A fighting chance against instant messaging giant WhatsApp, is what the European Union (EU) cites for proposing new changes in their Digital Markets Act. However, Will Cathcart, head of Meta’s WhatsApp, says that the proposed changes would only end up making the users vulnerable to cyber crime.
Speaking to the Platformer, Cathcart said, “I have a lot of concerns around whether this will break or severely undermine privacy, whether it’ll break a lot of the safety work we’ve done that we’re particularly proud of, and whether it’ll actually lead to more innovation and competitiveness”.
What is EU’s proposal?
EU’s proposed changes to the Digital Markets Act, requires that major instant messaging applications adopt interoperability so that a user can send messages to different apps from one platform.
EU maintained that lack interoperability has resulted in monopoly of certain platforms. This thereby discourages newer applications from entering the market, they stated.
Downside of the changes
This measure will be cease operation of the end-to-end encryption, a feature which is crucial for the security WhatsApp provides its users.
The proposal can also open the sluice for hackers to attack a WhatsApp account. Cathcart flagged the concerns around privacy and digital security as an unintended consequence of the Digital Markets Act.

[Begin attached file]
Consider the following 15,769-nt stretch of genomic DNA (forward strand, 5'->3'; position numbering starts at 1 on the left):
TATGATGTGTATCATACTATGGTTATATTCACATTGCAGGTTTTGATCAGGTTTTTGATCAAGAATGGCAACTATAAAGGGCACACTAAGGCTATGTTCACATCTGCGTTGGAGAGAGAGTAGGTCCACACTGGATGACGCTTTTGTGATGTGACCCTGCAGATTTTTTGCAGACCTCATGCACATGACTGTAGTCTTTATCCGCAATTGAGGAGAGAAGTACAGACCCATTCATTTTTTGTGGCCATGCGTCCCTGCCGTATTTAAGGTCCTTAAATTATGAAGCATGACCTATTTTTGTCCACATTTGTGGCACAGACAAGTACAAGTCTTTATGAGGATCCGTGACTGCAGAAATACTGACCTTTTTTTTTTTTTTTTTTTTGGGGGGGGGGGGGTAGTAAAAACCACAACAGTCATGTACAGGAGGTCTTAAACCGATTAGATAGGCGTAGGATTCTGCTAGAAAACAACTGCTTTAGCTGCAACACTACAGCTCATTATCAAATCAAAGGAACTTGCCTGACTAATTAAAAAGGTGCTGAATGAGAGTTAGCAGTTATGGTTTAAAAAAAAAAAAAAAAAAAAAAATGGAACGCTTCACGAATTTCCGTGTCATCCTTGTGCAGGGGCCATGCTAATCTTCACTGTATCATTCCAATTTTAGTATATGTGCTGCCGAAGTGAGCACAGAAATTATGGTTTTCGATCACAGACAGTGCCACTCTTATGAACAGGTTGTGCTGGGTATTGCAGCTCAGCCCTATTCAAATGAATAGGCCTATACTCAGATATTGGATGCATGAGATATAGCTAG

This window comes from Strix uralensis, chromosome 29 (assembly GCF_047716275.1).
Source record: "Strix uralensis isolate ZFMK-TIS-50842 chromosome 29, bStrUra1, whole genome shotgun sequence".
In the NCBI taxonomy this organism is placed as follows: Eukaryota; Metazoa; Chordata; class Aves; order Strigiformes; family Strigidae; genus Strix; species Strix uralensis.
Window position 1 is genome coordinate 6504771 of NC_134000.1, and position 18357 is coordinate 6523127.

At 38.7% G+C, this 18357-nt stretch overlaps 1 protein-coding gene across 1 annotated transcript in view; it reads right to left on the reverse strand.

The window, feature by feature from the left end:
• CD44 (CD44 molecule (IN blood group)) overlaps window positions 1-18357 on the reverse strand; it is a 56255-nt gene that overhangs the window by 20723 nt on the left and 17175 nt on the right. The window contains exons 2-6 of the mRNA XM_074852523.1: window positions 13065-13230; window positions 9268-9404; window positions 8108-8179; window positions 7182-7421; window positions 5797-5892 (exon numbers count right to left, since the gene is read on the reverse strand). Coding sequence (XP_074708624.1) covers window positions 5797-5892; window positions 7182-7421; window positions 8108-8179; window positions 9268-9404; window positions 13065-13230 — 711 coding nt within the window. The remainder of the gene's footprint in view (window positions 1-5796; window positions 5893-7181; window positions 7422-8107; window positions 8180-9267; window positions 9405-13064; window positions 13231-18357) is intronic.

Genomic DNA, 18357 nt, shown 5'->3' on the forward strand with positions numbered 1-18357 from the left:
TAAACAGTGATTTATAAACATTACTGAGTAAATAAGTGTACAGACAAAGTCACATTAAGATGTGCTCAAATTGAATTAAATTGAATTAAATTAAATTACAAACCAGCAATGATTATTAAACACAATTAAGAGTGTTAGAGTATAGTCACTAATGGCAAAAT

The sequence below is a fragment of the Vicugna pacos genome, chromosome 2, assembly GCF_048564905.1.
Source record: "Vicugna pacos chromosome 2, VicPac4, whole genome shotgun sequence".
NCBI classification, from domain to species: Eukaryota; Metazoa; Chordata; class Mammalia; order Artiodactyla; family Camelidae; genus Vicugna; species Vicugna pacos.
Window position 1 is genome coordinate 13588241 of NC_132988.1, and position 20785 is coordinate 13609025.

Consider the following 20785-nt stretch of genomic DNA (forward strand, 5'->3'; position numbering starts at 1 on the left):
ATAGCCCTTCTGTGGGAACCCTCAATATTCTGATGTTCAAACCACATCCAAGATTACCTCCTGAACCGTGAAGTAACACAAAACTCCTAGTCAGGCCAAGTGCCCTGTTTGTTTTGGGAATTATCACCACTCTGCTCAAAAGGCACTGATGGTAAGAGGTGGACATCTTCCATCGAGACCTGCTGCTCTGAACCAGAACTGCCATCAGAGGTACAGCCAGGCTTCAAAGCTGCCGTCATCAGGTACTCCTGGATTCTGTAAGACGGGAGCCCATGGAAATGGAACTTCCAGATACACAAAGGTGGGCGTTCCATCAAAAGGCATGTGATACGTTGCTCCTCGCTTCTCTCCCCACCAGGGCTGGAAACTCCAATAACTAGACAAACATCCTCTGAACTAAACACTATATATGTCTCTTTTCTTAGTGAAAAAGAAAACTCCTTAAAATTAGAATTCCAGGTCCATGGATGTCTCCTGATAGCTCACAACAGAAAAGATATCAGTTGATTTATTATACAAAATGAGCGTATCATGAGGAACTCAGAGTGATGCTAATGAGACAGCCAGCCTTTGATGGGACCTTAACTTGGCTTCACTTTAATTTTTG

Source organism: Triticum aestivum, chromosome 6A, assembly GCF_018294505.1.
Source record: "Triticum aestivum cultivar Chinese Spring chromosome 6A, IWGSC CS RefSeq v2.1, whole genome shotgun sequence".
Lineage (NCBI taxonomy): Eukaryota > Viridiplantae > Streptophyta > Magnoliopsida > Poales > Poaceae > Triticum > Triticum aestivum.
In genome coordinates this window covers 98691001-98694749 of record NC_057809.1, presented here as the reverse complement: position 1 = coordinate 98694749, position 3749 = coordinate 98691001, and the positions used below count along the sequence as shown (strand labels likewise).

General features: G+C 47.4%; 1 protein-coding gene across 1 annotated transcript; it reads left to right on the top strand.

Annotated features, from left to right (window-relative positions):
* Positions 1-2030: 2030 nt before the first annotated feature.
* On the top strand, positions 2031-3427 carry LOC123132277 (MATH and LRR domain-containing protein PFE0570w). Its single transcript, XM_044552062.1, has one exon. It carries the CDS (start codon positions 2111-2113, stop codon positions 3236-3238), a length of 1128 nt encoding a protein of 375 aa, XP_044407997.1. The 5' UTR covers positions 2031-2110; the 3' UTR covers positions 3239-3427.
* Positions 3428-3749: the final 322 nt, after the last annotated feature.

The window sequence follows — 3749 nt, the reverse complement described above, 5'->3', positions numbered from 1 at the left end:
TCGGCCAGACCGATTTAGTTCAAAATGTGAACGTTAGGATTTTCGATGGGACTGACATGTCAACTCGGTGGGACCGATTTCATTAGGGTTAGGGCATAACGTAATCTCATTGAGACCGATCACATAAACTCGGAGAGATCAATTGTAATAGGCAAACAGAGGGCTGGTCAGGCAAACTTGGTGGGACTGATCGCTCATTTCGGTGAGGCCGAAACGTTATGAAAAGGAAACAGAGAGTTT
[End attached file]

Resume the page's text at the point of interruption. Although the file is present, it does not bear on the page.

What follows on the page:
“We’ve seen a lot of apps that just go out and market themselves as bulk messaging on the WhatsApp network. What happens when one of those comes in wants to interoperate” said Cathcart.
Former chief security officer of Facebook old The Verge, “How do you tell your phone who you want to talk to, and how does the phone find that person? There is no way to allow for end-to-end encryption without trusting every provider to handle the identity management…lf the goal is for all of the messaging systems to treat each other’s users exactly the same, then this is a privacy and security nightmare”.
End-to-end encryption for WhatsApp
The feature provided by Meta’s instant messaging app, end-to-end encryption (E2EE) is a method of secure communication that prevents third parties from accessing data while it’s transferred from one end system or device to another.
In E2EE, the data is encrypted on the sender’s system or device, and only the intended recipient can decrypt it. As it travels to its destination, the message cannot be read or tampered with by an internet service provider (ISP), application service provider, hacker or any other entity or service.
The end-to-end encryption has come out as a major hurdle to solve before the European Union can take the next steps towards interoperability of messaging services.
Another problem could be stopping the spread of hate speech, misinformation and spam. Currently. WhatsApp bans millions of accounts every month for sending spam and hateful messages. With interoperability at the helm. how other apps handle such accounts will also be a concern.